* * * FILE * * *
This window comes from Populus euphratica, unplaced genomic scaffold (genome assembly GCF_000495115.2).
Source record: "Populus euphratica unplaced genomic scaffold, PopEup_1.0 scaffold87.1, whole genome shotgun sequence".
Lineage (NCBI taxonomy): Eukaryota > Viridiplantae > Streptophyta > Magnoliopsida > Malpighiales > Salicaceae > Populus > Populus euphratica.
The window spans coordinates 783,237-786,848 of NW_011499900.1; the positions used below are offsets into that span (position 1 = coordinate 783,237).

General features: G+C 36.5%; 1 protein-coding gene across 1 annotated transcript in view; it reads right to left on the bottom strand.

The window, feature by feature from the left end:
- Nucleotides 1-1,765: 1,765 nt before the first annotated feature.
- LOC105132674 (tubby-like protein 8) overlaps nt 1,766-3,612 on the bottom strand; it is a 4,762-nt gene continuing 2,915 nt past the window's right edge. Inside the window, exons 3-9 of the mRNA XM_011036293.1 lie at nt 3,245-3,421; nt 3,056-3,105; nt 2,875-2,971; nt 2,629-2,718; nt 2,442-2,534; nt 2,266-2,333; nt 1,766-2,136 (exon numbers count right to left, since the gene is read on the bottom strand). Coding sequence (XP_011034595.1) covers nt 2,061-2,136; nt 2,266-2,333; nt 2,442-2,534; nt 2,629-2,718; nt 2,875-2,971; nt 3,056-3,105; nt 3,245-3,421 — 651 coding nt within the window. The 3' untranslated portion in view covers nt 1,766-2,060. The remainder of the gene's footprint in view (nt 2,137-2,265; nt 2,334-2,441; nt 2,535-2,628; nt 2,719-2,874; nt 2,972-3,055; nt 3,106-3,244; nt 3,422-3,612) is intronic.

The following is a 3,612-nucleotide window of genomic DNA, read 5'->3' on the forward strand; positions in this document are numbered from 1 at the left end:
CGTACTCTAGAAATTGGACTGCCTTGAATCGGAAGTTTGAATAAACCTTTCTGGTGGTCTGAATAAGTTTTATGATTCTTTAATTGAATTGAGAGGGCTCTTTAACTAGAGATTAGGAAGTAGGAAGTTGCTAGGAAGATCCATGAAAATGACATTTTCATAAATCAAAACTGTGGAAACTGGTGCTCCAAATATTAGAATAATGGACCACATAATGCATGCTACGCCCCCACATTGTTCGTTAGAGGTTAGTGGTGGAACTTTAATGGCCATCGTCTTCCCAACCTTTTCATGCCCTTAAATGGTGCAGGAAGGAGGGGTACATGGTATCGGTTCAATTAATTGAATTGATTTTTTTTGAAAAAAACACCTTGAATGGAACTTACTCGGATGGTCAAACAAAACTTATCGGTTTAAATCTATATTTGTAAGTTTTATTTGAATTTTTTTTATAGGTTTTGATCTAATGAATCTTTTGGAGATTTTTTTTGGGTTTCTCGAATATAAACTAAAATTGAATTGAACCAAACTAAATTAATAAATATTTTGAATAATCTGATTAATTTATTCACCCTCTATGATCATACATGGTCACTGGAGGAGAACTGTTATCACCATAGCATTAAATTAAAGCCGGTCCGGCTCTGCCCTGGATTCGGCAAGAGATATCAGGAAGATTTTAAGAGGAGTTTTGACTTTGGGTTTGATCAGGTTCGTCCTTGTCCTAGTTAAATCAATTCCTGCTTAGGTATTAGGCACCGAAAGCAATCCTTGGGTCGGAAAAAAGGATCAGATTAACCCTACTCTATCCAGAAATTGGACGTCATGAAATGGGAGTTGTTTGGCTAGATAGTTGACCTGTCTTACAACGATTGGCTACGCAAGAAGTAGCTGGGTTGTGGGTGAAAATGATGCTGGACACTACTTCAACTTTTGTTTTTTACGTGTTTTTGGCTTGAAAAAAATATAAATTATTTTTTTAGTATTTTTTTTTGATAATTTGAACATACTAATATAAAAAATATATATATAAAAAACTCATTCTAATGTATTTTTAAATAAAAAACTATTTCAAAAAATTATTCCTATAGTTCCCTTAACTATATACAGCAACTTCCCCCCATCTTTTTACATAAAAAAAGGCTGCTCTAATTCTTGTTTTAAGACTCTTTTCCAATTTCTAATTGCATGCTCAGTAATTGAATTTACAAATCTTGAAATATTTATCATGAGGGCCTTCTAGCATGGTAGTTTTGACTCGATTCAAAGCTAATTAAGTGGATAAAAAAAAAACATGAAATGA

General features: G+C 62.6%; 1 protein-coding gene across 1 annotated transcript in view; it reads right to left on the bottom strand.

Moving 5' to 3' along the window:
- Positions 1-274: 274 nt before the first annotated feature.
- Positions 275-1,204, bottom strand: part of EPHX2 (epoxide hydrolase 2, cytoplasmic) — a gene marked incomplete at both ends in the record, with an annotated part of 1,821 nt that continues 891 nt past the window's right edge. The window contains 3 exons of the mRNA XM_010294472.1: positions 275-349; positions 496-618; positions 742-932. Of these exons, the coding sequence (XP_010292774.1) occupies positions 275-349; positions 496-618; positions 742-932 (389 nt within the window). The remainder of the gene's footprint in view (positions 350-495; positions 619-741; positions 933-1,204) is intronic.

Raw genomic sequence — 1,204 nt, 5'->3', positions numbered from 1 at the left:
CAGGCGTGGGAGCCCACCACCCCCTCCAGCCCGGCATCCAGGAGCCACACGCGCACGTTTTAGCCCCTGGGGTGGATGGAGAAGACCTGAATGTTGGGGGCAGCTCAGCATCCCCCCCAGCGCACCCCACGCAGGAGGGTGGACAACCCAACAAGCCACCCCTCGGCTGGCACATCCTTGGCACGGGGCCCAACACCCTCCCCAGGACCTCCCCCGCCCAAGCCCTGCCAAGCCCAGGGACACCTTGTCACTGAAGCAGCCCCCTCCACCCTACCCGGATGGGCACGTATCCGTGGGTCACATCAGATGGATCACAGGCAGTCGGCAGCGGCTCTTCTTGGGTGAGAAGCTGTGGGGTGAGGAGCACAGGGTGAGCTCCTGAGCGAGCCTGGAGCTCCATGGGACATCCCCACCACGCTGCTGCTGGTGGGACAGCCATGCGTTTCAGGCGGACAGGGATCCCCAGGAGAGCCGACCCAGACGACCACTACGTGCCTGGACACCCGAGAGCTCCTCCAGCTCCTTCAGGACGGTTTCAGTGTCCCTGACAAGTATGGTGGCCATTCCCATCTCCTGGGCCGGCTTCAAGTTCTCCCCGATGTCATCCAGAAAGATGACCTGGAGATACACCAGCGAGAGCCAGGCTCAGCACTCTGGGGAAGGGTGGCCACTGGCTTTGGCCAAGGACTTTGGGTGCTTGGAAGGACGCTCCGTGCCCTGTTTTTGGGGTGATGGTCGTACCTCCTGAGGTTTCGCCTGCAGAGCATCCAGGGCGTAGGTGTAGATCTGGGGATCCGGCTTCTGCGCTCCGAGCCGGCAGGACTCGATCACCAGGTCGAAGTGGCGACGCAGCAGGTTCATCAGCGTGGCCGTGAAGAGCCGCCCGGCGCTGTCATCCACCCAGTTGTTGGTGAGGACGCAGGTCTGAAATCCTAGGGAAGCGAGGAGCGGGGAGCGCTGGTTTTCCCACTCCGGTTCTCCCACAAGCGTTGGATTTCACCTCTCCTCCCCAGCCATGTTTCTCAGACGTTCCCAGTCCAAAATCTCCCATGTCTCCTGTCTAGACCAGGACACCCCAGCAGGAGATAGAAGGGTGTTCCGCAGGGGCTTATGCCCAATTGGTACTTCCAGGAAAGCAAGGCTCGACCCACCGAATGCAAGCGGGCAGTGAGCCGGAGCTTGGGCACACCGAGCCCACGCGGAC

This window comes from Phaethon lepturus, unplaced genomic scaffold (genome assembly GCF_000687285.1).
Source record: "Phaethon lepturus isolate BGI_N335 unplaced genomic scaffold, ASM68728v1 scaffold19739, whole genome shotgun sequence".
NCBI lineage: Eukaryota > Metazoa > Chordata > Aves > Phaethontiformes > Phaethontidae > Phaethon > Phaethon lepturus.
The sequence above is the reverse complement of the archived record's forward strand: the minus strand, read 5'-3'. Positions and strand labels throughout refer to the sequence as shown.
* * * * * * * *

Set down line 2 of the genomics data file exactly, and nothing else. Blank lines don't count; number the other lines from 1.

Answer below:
Source record: "Populus euphratica unplaced genomic scaffold, PopEup_1.0 scaffold87.1, whole genome shotgun sequence".